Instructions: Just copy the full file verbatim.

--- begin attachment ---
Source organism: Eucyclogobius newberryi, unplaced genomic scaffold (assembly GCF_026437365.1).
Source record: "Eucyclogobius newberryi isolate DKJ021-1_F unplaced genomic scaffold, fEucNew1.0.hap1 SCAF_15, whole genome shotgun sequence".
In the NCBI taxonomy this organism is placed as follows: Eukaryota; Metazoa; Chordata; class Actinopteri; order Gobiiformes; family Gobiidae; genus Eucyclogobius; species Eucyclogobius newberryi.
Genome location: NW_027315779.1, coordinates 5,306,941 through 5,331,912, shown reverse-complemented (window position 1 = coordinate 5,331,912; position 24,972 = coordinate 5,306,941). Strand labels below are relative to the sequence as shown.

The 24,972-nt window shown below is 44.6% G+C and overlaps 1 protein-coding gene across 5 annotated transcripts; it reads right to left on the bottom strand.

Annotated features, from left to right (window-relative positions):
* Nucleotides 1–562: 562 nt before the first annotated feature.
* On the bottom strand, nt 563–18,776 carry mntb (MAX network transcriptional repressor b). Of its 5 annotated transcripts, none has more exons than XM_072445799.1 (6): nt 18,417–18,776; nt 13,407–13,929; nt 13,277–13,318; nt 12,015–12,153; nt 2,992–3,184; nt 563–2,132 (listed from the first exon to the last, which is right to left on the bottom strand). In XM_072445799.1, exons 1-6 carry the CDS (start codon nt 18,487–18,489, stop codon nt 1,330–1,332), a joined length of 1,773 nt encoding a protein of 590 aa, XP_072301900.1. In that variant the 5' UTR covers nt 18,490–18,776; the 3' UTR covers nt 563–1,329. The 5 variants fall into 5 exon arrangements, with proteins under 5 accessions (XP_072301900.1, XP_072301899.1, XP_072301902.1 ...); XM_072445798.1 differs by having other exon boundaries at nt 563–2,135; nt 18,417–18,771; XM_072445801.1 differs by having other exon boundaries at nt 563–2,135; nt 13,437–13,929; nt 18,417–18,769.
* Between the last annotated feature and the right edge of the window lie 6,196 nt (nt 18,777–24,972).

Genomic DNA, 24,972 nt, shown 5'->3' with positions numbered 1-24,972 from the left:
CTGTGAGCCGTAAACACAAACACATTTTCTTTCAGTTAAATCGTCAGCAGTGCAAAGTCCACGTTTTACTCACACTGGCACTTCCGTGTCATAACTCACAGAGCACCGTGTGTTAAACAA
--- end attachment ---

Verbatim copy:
Source organism: Eucyclogobius newberryi, unplaced genomic scaffold (assembly GCF_026437365.1).
Source record: "Eucyclogobius newberryi isolate DKJ021-1_F unplaced genomic scaffold, fEucNew1.0.hap1 SCAF_15, whole genome shotgun sequence".
In the NCBI taxonomy this organism is placed as follows: Eukaryota; Metazoa; Chordata; class Actinopteri; order Gobiiformes; family Gobiidae; genus Eucyclogobius; species Eucyclogobius newberryi.
Genome location: NW_027315779.1, coordinates 5,306,941 through 5,331,912, shown reverse-complemented (window position 1 = coordinate 5,331,912; position 24,972 = coordinate 5,306,941). Strand labels below are relative to the sequence as shown.

The 24,972-nt window shown below is 44.6% G+C and overlaps 1 protein-coding gene across 5 annotated transcripts; it reads right to left on the bottom strand.

Annotated features, from left to right (window-relative positions):
* Nucleotides 1–562: 562 nt before the first annotated feature.
* On the bottom strand, nt 563–18,776 carry mntb (MAX network transcriptional repressor b). Of its 5 annotated transcripts, none has more exons than XM_072445799.1 (6): nt 18,417–18,776; nt 13,407–13,929; nt 13,277–13,318; nt 12,015–12,153; nt 2,992–3,184; nt 563–2,132 (listed from the first exon to the last, which is right to left on the bottom strand). In XM_072445799.1, exons 1-6 carry the CDS (start codon nt 18,487–18,489, stop codon nt 1,330–1,332), a joined length of 1,773 nt encoding a protein of 590 aa, XP_072301900.1. In that variant the 5' UTR covers nt 18,490–18,776; the 3' UTR covers nt 563–1,329. The 5 variants fall into 5 exon arrangements, with proteins under 5 accessions (XP_072301900.1, XP_072301899.1, XP_072301902.1 ...); XM_072445798.1 differs by having other exon boundaries at nt 563–2,135; nt 18,417–18,771; XM_072445801.1 differs by having other exon boundaries at nt 563–2,135; nt 13,437–13,929; nt 18,417–18,769.
* Between the last annotated feature and the right edge of the window lie 6,196 nt (nt 18,777–24,972).

Genomic DNA, 24,972 nt, shown 5'->3' with positions numbered 1-24,972 from the left:
CTGTGAGCCGTAAACACAAACACATTTTCTTTCAGTTAAATCGTCAGCAGTGCAAAGTCCACGTTTTACTCACACTGGCACTTCCGTGTCATAACTCACAGAGCACCGTGTGTTAAACAA